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Sunil P. George v. Kings County Hospital Center

May 17, 2013

SUNIL P. GEORGE, PLAINTIFF,
v.
KINGS COUNTY HOSPITAL CENTER, DEFENDANT.



The opinion of the court was delivered by: Seybert, District Judge:

MEMORANDUM & ORDER

Currently pending before the Court is pro se Plaintiff Sunil P. George's ("Plaintiff") motion for reconsideration of the Court's February 2, 2012 Order (the "February 2012 Order") and the Court's January 2, 2013 Memorandum and Order (the "January 2013 Order"). For the following reasons, Plaintiff's motion is DENIED.

BACKGROUND

I. Factual Background

The Court presumes familiarity with the facts of this case, which are detailed in the Court's January 2013 Order. Briefly, Plaintiff commenced this action on November 10, 2011 against Kings County Hospital Center ("KCHC" or "Defendant") alleging violations of his rights under the Americans with Disabilities Act of 1990, 42 U.S.C. §§ 12112-12117 ("ADA"). Plaintiff was employed by Defendant from approximately May 2001 until June or July 2008. (Compl. at 5.)

Plaintiff alleges that in November 2006, his primary care physician diagnosed him with depression, anger, and Bipolar disorder and recommended that Plaintiff see a psychiatrist. (Compl. at 5 and Ex. B.) Thereafter, Plaintiff began receiving treatment from a psychiatrist and thus sought a request for leave from his employment under the Family Medical Leave Act. (Compl. Ex. D.) According to Plaintiff, even though Defendant was aware that Plaintiff had sought leave, Defendant began procedures to terminate Plaintiff's employment for unauthorized absences. (Compl. Exs. E, F.)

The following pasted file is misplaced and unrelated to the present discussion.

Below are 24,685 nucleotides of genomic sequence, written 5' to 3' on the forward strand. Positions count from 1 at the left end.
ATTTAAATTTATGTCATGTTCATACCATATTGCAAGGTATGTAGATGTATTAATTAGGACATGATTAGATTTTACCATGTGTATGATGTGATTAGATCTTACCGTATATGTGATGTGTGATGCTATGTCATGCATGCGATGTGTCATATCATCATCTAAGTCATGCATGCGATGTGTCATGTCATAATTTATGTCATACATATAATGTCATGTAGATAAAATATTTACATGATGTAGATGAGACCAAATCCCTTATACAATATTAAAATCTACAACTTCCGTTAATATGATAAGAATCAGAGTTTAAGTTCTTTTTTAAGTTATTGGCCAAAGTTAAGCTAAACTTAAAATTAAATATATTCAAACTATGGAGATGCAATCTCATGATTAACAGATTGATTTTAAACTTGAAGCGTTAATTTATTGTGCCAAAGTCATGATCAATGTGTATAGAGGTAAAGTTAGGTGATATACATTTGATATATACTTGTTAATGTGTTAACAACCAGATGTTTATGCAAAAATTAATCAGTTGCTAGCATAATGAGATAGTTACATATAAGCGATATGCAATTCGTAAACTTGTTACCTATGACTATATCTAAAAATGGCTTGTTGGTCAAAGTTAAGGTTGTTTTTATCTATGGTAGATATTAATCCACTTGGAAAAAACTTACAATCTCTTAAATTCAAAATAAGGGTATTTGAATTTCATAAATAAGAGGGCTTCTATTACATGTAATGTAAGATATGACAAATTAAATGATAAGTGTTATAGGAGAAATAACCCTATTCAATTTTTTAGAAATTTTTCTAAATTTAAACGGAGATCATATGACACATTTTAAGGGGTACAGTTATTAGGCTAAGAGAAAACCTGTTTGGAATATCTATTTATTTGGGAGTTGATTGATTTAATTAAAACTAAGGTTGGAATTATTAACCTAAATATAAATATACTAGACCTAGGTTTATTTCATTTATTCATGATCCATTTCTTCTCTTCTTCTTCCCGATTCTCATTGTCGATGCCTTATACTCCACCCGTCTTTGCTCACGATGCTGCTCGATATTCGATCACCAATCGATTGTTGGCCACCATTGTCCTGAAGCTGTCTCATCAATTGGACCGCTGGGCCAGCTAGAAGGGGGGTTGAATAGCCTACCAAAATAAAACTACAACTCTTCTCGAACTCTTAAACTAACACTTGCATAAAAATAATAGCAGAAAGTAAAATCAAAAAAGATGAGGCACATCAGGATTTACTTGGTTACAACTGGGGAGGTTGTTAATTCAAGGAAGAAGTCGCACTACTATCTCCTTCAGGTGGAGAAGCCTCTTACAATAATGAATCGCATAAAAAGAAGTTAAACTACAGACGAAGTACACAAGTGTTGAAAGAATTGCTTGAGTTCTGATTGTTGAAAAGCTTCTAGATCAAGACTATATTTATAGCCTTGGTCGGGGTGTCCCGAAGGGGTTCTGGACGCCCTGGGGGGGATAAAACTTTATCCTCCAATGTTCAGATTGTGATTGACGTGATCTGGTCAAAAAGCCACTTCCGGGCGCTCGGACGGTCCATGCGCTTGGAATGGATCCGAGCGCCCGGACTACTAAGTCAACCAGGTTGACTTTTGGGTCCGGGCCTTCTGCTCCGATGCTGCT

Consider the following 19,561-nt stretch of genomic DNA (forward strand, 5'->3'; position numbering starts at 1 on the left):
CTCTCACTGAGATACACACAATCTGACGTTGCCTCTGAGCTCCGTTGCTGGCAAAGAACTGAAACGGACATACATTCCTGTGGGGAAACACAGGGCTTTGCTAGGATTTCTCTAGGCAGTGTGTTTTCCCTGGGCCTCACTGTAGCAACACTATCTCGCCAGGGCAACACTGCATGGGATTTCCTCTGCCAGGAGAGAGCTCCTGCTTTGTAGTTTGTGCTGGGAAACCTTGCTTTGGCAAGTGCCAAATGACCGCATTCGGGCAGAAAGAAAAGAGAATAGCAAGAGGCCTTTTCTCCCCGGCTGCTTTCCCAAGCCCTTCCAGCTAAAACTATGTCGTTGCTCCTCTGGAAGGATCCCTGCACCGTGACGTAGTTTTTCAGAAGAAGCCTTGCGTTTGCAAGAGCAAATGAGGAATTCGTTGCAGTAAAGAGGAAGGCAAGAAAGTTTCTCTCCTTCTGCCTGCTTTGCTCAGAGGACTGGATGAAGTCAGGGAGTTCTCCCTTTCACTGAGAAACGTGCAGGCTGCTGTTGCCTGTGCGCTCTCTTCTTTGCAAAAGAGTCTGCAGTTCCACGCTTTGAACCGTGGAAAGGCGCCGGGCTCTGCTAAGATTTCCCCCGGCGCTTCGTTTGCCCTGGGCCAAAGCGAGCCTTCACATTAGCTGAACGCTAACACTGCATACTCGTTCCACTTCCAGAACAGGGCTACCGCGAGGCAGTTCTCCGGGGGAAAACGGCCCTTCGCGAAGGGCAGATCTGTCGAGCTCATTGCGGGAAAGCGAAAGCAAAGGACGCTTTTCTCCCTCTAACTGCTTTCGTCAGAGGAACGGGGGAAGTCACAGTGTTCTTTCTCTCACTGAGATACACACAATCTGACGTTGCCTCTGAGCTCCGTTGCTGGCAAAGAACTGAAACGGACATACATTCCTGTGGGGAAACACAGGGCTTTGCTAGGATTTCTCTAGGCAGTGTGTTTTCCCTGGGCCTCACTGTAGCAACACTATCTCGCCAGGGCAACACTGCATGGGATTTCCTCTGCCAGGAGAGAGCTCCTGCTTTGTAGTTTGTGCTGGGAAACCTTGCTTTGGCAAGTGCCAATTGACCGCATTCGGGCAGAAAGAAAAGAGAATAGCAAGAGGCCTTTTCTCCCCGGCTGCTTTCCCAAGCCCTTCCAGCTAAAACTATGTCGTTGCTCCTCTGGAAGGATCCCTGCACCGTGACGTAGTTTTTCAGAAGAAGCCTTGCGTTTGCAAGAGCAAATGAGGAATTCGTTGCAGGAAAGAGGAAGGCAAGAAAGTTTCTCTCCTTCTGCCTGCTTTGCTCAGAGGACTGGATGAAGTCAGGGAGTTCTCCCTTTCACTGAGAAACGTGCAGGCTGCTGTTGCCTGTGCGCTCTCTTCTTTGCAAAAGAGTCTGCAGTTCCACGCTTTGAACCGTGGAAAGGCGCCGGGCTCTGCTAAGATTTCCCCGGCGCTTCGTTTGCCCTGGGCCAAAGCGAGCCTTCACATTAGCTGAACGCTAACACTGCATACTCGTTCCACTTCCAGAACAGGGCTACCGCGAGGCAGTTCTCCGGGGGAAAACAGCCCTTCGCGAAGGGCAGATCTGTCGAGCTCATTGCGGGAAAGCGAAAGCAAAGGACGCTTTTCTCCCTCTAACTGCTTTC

On July 10, 2008, Plaintiff appeared before an Administrative Law Judge and signed a Stipulation of Settlement agreeing to resign from his position. (Compl. Ex. G.) However, Plaintiff alleges that this Stipulation of Settlement is "null and void" due to Plaintiff's mental condition and that Defendant should have reinstated him.

II. Procedural Background

Shortly after Plaintiff commenced this case, he moved for the appointment of counsel. On February 2, 2012, the Court denied Plaintiff's motion, finding that given the procedural hurdles Plaintiff faced in bringing his case, particularly issues of timeliness, "his claim is unlikely to be of substance, and, thus, his chances of success are highly dubious." (February 2012 Order at 8.)

Plaintiff thus continued to litigate his case pro se and, on June 1, 2012, Defendant moved to dismiss. Plaintiff filed a comprehensive, though ultimately unsuccessful, opposition to the motion. (Pl.'s Opp. Br., Docket Entry 13.) The Court determined that Plaintiff's claims were time-barred, granted Defendant's motion to dismiss, and dismissed Plaintiff's Complaint with prejudice. Plaintiff has since filed the current motion for reconsideration.

DISCUSSION

I. Legal Standard

Motions for reconsideration may be brought pursuant to

Rules 59(e) and 60(b) of the Federal Rules of Civil Procedure and Local Rule 6.3. See Wilson v. Pessah, No. 05-CV-3143, 2007 WL 812999, at *2 (E.D.N.Y. Mar. 14, 2007). A motion for reconsideration is appropriate when the moving party believes the Court overlooked important "matters or controlling decisions" that would have influenced the prior decision. Shamis v. Ambassador Factors Corp., 187 F.R.D. 148, 151 (S.D.N.Y. 1999). Reconsideration is not a proper tool to repackage and relitigate arguments and issues already considered by the Court in deciding the original motion. See United States v. Gross, No. 98-CR-0159, 2002 WL 32096592, at *4 (E.D.N.Y. Dec. 5, 2002) ("A party may not use a motion to reconsider as an opportunity to reargue the same points raised previously."). Nor is it proper to raise new arguments and issues. See Lehmuller v. Inc. Vill. of Sag Harbor, 982 F. Supp. 132, 135 (E.D.N.Y. 1997). ...


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